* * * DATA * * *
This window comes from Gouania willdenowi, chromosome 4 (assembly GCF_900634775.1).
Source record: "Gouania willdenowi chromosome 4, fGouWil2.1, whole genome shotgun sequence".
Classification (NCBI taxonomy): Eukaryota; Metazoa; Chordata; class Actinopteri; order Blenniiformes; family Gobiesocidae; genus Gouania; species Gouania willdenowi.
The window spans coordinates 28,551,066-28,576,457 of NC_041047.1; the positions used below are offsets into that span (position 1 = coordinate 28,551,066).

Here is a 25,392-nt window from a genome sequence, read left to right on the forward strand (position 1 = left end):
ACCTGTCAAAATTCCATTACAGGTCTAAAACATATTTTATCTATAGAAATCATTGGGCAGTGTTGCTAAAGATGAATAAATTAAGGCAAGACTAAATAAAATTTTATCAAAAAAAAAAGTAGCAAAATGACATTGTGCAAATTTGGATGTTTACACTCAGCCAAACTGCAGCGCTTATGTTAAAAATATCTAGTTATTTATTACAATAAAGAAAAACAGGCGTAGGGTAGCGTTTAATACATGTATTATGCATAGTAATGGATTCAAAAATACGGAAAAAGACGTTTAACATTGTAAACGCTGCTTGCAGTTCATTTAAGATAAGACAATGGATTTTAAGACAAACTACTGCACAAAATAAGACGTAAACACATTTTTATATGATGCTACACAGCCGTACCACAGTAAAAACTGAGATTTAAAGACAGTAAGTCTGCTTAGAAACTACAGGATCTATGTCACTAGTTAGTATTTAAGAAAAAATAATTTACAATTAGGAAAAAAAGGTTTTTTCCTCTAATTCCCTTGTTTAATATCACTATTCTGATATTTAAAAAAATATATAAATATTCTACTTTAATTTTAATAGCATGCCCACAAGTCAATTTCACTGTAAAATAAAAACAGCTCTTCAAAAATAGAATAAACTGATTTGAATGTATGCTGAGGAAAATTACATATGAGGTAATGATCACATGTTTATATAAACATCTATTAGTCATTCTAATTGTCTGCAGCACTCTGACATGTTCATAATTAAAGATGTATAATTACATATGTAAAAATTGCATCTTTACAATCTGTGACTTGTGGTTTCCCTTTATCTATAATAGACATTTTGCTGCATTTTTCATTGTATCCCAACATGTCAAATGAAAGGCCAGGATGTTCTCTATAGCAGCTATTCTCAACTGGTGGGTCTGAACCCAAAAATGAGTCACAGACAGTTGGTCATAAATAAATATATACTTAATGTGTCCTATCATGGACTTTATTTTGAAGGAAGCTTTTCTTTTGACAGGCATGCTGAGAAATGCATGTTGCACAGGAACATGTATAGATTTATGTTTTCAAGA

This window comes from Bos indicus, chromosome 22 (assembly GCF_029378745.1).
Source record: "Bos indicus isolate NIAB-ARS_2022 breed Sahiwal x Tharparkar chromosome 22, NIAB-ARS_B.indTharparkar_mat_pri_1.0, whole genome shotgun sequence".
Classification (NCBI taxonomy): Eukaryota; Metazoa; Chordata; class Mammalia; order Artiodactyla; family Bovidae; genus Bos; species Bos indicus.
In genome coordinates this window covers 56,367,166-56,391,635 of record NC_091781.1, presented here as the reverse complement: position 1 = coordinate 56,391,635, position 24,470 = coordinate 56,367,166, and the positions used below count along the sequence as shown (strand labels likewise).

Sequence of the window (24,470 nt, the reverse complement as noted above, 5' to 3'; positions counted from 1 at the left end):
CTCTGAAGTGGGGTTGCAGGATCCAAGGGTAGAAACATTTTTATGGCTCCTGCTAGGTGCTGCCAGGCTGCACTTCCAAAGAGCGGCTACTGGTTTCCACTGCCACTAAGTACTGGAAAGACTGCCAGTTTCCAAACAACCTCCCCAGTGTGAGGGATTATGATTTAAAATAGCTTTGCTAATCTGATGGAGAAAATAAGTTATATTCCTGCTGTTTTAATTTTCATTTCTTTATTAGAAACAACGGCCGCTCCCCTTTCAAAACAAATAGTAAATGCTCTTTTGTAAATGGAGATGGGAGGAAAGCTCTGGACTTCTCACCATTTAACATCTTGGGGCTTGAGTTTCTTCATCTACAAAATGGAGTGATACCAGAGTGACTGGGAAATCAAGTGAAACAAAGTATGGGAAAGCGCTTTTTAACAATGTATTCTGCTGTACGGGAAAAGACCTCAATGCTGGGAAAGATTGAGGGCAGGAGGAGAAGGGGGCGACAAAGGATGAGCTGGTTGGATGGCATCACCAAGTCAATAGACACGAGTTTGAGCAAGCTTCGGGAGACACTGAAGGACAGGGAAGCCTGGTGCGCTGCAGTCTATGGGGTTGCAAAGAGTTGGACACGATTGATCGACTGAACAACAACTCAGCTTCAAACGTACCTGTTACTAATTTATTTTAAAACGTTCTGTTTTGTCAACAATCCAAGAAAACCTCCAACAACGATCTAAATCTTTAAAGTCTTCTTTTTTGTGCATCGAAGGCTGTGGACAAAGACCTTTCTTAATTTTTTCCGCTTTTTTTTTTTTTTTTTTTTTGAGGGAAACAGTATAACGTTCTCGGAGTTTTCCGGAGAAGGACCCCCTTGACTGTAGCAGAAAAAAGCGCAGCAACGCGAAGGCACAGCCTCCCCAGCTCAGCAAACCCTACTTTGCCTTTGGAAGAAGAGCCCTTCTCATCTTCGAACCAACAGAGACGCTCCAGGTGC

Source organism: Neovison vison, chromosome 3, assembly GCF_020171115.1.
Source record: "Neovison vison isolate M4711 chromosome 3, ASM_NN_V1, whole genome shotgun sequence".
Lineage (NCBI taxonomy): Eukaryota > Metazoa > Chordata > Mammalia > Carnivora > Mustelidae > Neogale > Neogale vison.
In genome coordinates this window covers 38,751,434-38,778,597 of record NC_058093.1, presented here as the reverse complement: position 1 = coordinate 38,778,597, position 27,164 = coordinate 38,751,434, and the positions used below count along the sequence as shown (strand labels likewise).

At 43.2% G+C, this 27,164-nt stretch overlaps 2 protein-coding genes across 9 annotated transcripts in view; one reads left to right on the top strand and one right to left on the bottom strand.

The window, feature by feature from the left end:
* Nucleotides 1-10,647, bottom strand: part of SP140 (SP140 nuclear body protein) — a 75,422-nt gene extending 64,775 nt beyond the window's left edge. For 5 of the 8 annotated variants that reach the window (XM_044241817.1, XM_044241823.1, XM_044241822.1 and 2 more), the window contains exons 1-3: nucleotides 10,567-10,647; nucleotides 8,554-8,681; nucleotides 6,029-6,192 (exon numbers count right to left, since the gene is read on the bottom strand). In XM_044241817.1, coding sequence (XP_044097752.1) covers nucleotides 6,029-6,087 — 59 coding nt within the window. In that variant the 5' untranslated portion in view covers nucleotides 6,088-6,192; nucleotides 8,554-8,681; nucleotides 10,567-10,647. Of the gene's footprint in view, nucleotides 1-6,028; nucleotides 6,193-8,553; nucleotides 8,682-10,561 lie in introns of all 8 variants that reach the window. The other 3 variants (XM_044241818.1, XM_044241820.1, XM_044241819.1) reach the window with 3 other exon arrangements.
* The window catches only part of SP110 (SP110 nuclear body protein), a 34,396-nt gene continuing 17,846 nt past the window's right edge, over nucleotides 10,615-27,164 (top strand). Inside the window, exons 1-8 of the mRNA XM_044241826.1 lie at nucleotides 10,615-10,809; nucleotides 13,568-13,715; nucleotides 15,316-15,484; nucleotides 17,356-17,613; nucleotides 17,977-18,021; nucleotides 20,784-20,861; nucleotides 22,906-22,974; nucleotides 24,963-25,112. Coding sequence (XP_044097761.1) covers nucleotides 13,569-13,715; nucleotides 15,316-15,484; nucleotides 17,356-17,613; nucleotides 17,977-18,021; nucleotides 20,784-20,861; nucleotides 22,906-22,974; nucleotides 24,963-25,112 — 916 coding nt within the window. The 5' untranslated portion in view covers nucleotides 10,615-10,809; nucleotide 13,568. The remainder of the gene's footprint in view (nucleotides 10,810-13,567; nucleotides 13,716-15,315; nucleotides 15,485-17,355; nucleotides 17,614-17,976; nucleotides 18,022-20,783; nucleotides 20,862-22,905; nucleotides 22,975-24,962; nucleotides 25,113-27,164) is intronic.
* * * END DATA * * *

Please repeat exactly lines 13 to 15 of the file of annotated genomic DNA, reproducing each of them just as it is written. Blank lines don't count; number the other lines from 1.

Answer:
Source organism: Neovison vison, chromosome 3, assembly GCF_020171115.1.
Source record: "Neovison vison isolate M4711 chromosome 3, ASM_NN_V1, whole genome shotgun sequence".
Lineage (NCBI taxonomy): Eukaryota > Metazoa > Chordata > Mammalia > Carnivora > Mustelidae > Neogale > Neogale vison.